The experimental fish were reared and adjusted to 14L:10D and 25°C in recirculating aquaria (500 L) from Marine Science Institute, Jeju National University, Korea. Oocytes were obtained by cannulation after anesthetization of eight mature females. The cannulated oocytes were put into cold balanced salt solution (BSS; 132.96 mM NaCl, 3.09 mM KCl, 0.28 mM MgSO4․7H2O, 0.98 mM MgCl2․6H2O, 3.40 mM CaCl2․6H2O, 3.65 mM HEPES). Oocytes were separated into groups with the largest diameter using fine forceps from each mature fish. Oocytes with average diameters of 350, 400, 420, 440, 480, and 500 μm were used for the in vitro incubation. Thirty follicle-enclosed oocytes were incubated in each well of triplicates.

We incubated isolated oocytes in 1 mL of Leibovitz L15 medium (Gibco, Grand Island, NY, USA) with 55 kBq [3H]-17αP a radiolabeled precursor for separation of metabolites. The pH and osmolality of the media were adjusted to 7.7 and 360 mOsm, respectively. The plates were incubated for 24 h at 18°C.

Some ovarian fragment from each fish were fixed, washed, dehydrated and paraffin-embedded. Sections of 4–5 μm were HE stained and observed through a light microscope.

3. Analysis of steroid metabolism

At the end of the incubation, steroids extraction, separation and identification of metabolites were followed by our previous studies (Hwang et al., 2012; Baek et al., 2013; Lee & Baek, 2015). Steroid metabolites produced from [3H]-17αP were compared with the values were expressed as photo-stimulated luminescence (PSL) – background (BG) per mm2 of each fraction area from autoradiography.


1. Oocyte developmental stage

In histological observation of each diameter of oocytes, oocytes of 350–480 μm diameter were vitellogenic stage; yolk granules were spread throughout the cytoplasm and oil droplets (Od) were accumulated near the nucleus (N) as oocyte diameter increased (Fig. 1A–E). In particular, nucleus was observed in the middle of cytoplasm in these size of oocytes. In the oocytes of 500 μm diameter, migration of N was observed and many Ods were observed near migrating N (Fig. 1F).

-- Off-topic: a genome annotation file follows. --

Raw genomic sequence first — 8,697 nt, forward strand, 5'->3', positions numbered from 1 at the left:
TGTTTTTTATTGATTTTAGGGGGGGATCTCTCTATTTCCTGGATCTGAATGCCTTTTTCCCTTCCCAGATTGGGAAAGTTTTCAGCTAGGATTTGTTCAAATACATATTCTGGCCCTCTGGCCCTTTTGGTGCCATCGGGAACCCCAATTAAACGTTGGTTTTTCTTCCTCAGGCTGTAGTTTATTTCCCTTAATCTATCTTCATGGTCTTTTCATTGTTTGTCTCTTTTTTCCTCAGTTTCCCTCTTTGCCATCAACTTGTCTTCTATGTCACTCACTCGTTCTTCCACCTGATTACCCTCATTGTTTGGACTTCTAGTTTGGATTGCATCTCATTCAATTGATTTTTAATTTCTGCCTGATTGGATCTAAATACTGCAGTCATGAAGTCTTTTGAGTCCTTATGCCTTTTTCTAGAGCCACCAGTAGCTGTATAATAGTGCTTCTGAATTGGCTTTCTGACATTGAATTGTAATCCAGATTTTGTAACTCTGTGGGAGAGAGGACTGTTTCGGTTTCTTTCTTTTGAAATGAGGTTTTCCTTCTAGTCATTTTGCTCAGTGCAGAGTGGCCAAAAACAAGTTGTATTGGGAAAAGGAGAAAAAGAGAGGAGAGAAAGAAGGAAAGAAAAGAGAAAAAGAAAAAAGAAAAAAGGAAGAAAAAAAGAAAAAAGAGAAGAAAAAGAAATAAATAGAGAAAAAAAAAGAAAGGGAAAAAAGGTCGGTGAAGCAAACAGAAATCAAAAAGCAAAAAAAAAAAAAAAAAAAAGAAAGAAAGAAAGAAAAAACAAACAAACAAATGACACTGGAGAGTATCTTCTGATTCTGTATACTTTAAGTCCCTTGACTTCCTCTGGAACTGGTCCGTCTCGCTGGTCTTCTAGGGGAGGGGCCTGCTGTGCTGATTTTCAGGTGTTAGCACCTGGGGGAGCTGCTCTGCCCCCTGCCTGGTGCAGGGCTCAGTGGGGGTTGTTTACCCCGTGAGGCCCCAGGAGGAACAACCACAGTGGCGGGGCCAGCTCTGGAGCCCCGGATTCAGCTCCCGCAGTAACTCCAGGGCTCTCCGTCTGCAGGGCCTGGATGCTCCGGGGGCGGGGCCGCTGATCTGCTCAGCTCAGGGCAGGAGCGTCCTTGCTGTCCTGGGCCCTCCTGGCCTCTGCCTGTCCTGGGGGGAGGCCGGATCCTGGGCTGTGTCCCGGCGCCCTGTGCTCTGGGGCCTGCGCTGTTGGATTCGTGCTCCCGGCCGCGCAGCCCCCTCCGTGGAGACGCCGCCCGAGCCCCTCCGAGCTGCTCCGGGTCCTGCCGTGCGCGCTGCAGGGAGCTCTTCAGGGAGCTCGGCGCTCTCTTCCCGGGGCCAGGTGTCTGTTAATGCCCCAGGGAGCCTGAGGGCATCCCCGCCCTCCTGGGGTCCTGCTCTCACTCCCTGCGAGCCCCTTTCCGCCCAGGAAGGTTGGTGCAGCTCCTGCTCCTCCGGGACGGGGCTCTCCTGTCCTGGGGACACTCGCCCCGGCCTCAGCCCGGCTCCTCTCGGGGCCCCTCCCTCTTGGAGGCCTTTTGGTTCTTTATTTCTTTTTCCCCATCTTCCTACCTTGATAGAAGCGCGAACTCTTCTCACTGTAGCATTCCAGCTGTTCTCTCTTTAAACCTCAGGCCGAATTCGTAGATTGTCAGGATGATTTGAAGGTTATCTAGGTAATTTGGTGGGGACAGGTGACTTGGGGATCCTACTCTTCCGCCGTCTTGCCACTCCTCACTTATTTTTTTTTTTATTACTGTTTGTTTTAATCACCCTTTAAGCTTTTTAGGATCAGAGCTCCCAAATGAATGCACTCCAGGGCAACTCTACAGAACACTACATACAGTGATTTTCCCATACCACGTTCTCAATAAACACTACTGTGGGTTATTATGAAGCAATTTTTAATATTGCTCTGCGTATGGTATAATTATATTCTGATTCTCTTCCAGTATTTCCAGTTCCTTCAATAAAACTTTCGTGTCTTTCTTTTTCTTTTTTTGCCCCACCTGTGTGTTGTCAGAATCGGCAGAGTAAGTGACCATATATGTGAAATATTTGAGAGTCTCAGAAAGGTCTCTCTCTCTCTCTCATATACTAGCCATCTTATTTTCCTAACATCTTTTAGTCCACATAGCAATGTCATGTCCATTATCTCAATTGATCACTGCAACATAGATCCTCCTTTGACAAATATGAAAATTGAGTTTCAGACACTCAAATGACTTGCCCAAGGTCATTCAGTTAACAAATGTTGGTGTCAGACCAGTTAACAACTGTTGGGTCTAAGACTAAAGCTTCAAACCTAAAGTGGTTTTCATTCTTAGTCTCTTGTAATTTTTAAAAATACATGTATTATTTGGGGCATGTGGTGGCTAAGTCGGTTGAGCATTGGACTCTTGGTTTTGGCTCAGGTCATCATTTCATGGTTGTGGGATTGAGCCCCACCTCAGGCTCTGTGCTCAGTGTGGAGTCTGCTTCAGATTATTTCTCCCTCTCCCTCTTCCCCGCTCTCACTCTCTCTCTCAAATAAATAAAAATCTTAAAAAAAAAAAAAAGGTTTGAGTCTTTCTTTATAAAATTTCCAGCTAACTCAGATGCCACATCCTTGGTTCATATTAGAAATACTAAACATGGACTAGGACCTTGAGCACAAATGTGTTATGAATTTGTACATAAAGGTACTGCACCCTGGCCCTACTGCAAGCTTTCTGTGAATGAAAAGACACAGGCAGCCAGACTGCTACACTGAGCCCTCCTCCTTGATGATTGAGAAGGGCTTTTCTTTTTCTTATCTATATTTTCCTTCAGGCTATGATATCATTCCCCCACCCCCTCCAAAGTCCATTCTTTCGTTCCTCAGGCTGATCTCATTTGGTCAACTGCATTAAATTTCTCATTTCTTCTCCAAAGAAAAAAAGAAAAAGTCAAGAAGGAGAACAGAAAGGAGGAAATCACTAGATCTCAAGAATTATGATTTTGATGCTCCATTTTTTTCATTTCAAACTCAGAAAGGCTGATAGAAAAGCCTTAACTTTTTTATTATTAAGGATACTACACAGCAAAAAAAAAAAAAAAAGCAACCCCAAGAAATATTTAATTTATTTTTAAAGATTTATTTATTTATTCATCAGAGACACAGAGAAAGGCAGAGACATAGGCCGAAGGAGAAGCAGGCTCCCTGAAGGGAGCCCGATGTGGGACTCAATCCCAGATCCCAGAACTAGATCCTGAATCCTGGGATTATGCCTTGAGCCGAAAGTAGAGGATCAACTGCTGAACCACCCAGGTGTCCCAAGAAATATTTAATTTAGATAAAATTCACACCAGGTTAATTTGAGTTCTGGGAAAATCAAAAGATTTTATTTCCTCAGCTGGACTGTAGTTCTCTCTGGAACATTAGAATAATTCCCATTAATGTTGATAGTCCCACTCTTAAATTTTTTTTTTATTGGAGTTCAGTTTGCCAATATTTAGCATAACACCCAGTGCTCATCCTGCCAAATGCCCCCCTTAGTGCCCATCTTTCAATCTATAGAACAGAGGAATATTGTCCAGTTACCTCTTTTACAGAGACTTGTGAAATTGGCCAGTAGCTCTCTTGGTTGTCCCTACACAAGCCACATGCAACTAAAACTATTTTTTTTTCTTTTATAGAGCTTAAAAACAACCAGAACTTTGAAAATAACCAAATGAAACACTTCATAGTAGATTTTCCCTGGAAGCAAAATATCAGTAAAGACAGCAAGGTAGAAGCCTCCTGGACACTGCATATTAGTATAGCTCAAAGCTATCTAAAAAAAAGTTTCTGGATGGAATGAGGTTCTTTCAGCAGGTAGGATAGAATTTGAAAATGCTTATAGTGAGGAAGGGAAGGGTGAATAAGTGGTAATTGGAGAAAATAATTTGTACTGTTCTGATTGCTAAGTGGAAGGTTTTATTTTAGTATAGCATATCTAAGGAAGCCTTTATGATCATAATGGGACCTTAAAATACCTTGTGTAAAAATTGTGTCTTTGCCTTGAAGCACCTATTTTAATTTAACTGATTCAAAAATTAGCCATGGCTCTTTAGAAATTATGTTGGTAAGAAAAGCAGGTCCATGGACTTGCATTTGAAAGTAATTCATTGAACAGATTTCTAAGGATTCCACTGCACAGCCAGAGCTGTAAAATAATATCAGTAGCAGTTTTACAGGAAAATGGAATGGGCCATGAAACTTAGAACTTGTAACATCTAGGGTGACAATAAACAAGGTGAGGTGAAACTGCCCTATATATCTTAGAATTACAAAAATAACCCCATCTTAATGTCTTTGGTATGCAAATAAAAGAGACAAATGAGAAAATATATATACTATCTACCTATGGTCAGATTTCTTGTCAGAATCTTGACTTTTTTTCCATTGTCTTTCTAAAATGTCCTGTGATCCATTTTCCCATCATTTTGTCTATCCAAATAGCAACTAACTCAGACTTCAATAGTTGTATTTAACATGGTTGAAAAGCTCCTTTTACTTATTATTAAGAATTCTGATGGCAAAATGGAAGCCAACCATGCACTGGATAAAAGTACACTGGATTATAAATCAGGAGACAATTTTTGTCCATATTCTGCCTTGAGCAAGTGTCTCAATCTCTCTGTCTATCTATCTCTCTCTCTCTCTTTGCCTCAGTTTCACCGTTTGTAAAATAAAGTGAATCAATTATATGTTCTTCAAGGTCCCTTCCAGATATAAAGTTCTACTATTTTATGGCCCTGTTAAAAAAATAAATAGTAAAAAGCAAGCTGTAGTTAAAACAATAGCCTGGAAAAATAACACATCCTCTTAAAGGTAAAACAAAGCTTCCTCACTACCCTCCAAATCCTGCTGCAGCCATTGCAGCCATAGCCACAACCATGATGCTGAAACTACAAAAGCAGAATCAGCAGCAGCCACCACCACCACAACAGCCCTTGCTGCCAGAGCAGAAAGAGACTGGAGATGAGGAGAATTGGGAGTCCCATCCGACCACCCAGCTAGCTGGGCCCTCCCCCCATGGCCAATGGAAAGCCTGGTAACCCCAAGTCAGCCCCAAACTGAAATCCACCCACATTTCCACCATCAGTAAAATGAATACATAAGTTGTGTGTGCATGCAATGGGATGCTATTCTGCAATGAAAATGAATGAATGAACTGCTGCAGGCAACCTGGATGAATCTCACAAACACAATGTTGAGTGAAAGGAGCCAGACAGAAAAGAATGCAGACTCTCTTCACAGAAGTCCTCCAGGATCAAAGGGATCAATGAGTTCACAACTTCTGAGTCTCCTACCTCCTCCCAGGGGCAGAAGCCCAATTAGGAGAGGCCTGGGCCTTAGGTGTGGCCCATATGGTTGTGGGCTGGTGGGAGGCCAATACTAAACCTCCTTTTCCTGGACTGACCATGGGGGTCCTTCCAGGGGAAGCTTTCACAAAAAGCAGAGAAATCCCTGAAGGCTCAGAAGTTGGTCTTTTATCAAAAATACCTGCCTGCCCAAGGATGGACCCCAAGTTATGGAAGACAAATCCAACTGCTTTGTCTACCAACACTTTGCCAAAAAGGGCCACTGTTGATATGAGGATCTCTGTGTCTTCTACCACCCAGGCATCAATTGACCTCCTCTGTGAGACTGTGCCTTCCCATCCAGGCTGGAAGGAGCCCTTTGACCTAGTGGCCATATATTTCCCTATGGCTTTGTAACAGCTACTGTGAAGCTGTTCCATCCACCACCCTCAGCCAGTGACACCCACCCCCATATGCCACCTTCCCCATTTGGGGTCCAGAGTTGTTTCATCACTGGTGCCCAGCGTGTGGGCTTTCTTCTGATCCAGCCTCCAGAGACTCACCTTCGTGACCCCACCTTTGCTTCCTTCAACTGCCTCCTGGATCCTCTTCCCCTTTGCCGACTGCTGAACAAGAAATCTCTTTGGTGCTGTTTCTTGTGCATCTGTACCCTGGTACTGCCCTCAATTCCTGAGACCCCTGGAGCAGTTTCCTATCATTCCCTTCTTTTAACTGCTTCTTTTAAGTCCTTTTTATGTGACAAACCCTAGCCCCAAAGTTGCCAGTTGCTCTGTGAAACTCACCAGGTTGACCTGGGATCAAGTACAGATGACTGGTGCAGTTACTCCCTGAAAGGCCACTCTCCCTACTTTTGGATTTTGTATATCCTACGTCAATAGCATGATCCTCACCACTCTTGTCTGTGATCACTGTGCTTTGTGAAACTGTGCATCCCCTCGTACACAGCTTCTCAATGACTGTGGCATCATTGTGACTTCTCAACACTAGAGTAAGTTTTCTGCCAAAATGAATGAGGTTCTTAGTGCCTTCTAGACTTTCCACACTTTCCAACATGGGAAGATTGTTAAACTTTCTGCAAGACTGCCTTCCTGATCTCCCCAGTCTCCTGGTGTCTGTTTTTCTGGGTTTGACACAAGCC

Fig. 1. Histological observation of ovarian fragment from mature red spotted grouper. (A) oocytes of 350 μm, (B) oocytes of 400 μm, (C) oocytes of 420 μm, (D) oocytes of 440 μm, (E) oocytes of 480 μm, (F) oocytes of 500 μm. Scale bars=100 μm, stained with H-E. N, nucleus; blank arrow, oil droplet; solid arrow, yolk granule.
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2. Identification of steroid metabolites

After incubation of oocytes with [3H]-17αP, 7 major fractions appeared on thin layer chromatography (TLC). Fraction 1, 2, 4, 5, and 6 were as the same retention factor (RF) of standard estrone (E1), androstenedione (A4), 17αP, T, and 17α20βP, respectively (Fig. 2). Fraction 3 and 7 were overlapped with E2+unknown metabolite and 17α,20α-dihydroxy-4-pregnen-3-one (17α20αP) +unknown metabolite, respectively. Among these 7 metabolites, fraction 1, 2, and 5 were identified as E1, A4, and T through further analysis with high performance liquid chromatography and GC/MS (Fig. 3). The other metabolites were not identified due to their low measured activities.

Fig. 2. Autoradiograms of steroid metabolites produced from [3H]17α-hydroxyprogesterone after 24 h incubation with isolated oocytes from red spotted grouper. Steroid metabolites from radiolabeled precursor were separated by thin layer chromatography developed with a benzene:acetone (4:1) and benzene:ethyl acetate (4:1) solvent system. 1, estrone (E1); 2, androstenedione (A4); 3, estradiol-17β (E2)+unknown metabolite; 4, 17αP; 5, testosterone (T); 6, 17α,20β-dihydroxy-4-pregnen-3-one (17α20βP); 7, 17α,20α-dihydroxy-4-pregnen-3-one (17α20αP)+unknown metabolite.
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Fig. 3. Mass spectra of steroid metabolites identified as androstenedione, testosterone and estrone from oocytes of red spotted grouper.
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3. Metabolites profiling during maturation process

We compared each metabolite with PSL value from TLC autoradiography followed each oocyte diameter for steroid metabolites profiling during oocyte maturation (Fig. 4). The A4 metabolite was dominant [15.47–92.41 (PSL-BG)/mm2] in all size of oocytes and it was the highest in 480 μm diameter oocytes. T metabolite increased gradually [4.55–13.76 (PSL-BG)/mm2] as oocyte diameter increased although it was not detected at 350 and 500 μm diameter oocytes in the autoradiography. E2 overlapped with unknown metabolite was detected only in 350 μm diameter oocytes [4.27 (PSL-BG)/mm2]. E1 metabolite [3.08–9.24 (PSL-BG)/mm2] was detected in all size of oocytes and it was the highest in 420 μm diameter oocytes. 17α20βP metabolite was detected in 350–420 μm diameter oocytes [2.27–4.64 (PSL-BG)/mm2]. 17α20αP overlapped with unknown metabolite was detected 350, 420–480 μm diameter oocytes [3.37–10.82 (PSL-BG)/mm2] with the highest in 480 μm diameter oocytes. 17α20αP or 17α20βP metabolite was not detected in 500 μm diameter oocytes.